He who seeks shall find. I like exploring out-of-the-way places, and I love the idea of power spots. One day, coming back from the driver's license center in Utsunomiya, a sign caught my eye: Utsunomiya Archaeological Site (Seizan Park).
The highlight of the park is a circle of reconstructed ancient dwellings. Underfoot lays layers of human history dating back to 5,000 ~ 6,000 B.C., the Jomon Age, a time before rice cultivation and metal implements. Can you imagine Japan before rice? Artifacts from the site are as old as Stonehenge.
You need to drive through the Seizan Park, a municipal cemetery to reach the site. In 1982, when Utsunomiya City started developing the cemetery, they unearthed some ancient artifacts. From there, archeological digs revealed over 300 prehistoric graves in groups of five to ten arranged in ovals, with buildings constructed in circles around the graves. It seems the bodies were buried in a fetal position.
Utsunomiya Archaeological Site, Iseki no Hiroba, opened in 1994. It features one of the largest reconstructed ancient pit building of its kind in Japan, lashed together with vines, and some smaller ones too. The placard next to the doorways, complete with English translation, says, the largest structure "was thought to have been used for ancestor worship and funeral rites."
If you are tall like me, watch you don't hit your head on a beam in the dark musty interior. Be sure to check out how ancient people buried their dead and decorated their bodies at the small museum in the park. Speaking of body decoration, nowadays, if you live in Japan and want pierced ears, you need to do it yourself at home. Most schools forbid piercings. Back in the Jomon Age, however, people were into body modification – it is believed that they wore huge slit disk earrings! I would love to see modern Japanese business people wear such earrings.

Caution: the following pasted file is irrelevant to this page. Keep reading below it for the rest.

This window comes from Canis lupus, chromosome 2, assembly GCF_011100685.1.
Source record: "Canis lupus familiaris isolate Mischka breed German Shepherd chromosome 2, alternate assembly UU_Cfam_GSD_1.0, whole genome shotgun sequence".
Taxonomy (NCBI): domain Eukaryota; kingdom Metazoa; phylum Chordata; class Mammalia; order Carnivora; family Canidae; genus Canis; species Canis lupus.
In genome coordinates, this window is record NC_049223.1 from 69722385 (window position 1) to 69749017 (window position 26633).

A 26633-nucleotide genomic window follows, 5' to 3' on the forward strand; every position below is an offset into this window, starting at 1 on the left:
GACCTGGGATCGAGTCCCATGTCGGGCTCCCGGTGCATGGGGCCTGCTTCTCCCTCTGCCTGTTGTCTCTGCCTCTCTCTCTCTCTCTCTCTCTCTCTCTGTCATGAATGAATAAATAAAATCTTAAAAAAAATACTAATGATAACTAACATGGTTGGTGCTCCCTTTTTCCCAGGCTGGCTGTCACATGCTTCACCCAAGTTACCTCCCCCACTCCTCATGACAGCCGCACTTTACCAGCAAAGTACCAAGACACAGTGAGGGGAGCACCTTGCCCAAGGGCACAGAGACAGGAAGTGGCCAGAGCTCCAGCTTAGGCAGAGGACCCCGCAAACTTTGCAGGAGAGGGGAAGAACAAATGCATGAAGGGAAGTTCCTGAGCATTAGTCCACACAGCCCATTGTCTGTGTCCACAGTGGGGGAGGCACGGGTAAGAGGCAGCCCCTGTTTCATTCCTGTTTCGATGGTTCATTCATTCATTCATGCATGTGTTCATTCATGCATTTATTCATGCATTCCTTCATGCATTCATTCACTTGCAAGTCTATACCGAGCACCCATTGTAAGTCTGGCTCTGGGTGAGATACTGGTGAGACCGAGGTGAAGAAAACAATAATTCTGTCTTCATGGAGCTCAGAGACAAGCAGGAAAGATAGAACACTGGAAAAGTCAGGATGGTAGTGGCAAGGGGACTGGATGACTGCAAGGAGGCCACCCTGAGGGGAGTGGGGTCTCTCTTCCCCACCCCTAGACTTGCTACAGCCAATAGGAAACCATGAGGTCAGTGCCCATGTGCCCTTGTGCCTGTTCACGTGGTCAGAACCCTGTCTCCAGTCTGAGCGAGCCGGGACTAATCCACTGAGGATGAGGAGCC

Seizan Park and Utsunomiya Acheological Site are about 8 km from Utsunomiya Station. That is about a 30-minute ride on a rental bicycle from JR Utsunomiya Station, which would make a better adventure on a fine day than a 30-minute bus ride. The folks at JR Utsunomiya Station Info center can direct you in English to either the rental cycles or the bus stop. Definitely carry a fully-charged digital navigation for this adventure. I live in town, so I drove there.
I decided to take in the serenity of the site on a bleak Sunday afternoon in March. I remembered during my first visit I had read on a signboard that a rare wildflower, the Nikko Kisuge (Yellow Day), blooms on the west-facing bank in the park. Alas, we were two months too early; we amused ourselves collecting sprouting acorns, to see if we can grow a bonsai at home.
Staff are at a reception area Monday to Friday daily from 9 AM, however admission is free. They close the park at 5:30, and an hour earlier November 1st until March 31st, with last admission 30 minutes prior to closing. The park closes Mondays except in the case of Monday Holiday when it remains open and closes Tuesday instead.
Most of the history I mention here comes from an English paper the park staff kindly copied for me, but the information placards outside are also in English. You may be able to get the same handout I was given if you smile sweetly and ask “eigo no copy arimasuka.” Later, I smiled sweetly again and mentioned that my young son and I were curious to poke our heads inside the other dwellings. The elderly gentleman left the reception, removed the rope and do not enter sign, and opened a door to show us inside another dwelling. We felt special. As we were leaving, he pointed out a hawk circling overhead. On a warmer day, it would be a nice place to stop in for a picnic, especially if you have to visit the nearby driver`s license center anyway, or you are looking for a cycling destination.